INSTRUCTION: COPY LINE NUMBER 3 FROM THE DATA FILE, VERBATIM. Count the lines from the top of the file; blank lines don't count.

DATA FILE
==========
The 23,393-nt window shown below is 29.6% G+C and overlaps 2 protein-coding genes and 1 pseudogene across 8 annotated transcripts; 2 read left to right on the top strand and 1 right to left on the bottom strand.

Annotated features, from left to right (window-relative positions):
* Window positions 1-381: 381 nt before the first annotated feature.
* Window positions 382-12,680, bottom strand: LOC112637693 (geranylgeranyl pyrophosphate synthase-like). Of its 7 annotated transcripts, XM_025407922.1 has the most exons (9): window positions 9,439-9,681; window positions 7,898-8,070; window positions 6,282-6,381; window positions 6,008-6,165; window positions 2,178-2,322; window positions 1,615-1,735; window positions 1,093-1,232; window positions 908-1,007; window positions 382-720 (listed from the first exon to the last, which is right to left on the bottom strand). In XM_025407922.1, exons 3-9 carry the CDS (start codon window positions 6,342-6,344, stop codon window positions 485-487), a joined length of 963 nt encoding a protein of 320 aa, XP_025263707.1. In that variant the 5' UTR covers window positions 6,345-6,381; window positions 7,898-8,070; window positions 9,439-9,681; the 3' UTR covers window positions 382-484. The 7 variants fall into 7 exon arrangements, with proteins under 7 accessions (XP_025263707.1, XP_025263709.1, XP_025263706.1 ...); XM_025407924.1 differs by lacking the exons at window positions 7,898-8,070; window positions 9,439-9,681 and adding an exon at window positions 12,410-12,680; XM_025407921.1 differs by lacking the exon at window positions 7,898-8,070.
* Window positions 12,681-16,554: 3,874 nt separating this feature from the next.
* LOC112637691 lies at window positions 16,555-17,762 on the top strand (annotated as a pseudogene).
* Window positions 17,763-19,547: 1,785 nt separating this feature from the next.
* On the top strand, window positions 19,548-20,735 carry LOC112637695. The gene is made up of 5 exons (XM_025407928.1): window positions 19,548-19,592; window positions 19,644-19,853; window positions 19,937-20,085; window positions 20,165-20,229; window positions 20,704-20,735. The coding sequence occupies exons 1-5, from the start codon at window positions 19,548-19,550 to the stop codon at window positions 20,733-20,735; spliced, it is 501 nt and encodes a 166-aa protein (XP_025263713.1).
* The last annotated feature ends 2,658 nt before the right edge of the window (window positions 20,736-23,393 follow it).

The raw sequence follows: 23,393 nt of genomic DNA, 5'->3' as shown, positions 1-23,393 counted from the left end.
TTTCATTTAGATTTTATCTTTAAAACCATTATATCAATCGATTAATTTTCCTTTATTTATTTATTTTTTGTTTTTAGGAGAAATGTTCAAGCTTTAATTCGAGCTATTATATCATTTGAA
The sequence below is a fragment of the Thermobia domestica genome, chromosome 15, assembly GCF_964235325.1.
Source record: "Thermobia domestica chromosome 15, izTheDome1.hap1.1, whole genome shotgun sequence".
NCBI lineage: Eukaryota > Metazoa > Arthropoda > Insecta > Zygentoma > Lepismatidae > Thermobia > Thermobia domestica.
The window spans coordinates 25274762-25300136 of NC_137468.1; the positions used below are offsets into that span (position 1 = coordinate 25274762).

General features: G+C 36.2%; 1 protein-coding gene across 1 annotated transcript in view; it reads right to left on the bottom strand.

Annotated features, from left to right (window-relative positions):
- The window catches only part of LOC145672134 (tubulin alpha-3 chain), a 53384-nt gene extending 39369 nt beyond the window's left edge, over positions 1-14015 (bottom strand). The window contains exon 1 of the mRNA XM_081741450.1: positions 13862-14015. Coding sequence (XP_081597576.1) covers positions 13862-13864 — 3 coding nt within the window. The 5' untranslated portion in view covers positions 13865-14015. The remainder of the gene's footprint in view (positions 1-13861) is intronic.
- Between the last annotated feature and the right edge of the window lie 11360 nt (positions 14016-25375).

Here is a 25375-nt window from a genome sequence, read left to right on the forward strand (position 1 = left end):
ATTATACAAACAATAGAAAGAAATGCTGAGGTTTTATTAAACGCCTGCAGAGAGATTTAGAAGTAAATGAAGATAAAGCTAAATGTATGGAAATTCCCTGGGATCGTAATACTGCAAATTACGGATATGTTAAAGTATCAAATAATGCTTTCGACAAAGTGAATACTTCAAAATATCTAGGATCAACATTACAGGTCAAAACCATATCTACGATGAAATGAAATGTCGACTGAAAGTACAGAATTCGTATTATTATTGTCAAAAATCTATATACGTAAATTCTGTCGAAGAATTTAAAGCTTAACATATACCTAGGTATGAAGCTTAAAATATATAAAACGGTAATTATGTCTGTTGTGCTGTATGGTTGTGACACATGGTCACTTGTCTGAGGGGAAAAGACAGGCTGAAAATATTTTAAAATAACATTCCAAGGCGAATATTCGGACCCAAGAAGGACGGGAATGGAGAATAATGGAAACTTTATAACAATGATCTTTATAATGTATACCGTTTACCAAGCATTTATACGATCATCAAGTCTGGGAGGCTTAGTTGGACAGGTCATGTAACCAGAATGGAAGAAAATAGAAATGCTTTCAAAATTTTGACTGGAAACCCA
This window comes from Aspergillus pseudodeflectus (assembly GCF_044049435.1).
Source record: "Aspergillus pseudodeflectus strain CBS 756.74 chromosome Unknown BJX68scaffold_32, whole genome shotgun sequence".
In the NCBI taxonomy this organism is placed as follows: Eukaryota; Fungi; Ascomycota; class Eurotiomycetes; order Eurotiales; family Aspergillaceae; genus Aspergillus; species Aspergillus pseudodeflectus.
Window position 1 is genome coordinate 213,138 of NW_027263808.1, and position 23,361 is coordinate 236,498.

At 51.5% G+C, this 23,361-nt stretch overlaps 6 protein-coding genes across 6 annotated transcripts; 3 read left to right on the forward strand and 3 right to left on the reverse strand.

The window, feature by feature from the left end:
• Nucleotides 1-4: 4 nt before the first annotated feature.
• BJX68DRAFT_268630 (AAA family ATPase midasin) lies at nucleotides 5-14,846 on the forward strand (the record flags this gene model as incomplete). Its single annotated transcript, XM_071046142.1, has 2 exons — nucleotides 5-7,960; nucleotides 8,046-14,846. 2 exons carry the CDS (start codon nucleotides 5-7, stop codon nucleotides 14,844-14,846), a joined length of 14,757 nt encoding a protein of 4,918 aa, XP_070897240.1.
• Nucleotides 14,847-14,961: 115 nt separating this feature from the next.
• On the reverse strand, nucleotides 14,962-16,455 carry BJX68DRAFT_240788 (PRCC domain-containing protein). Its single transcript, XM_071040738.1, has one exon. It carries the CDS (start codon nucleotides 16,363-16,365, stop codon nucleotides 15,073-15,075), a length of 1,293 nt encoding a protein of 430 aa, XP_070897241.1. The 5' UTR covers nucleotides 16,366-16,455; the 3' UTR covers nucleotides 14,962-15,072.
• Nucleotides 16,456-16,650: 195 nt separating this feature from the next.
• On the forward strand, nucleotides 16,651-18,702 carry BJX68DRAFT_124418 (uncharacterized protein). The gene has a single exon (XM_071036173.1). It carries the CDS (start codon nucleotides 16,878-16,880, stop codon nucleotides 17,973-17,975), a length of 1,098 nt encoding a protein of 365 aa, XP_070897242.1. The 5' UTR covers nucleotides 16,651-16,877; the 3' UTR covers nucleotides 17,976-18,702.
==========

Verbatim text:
* Window positions 1-381: 381 nt before the first annotated feature.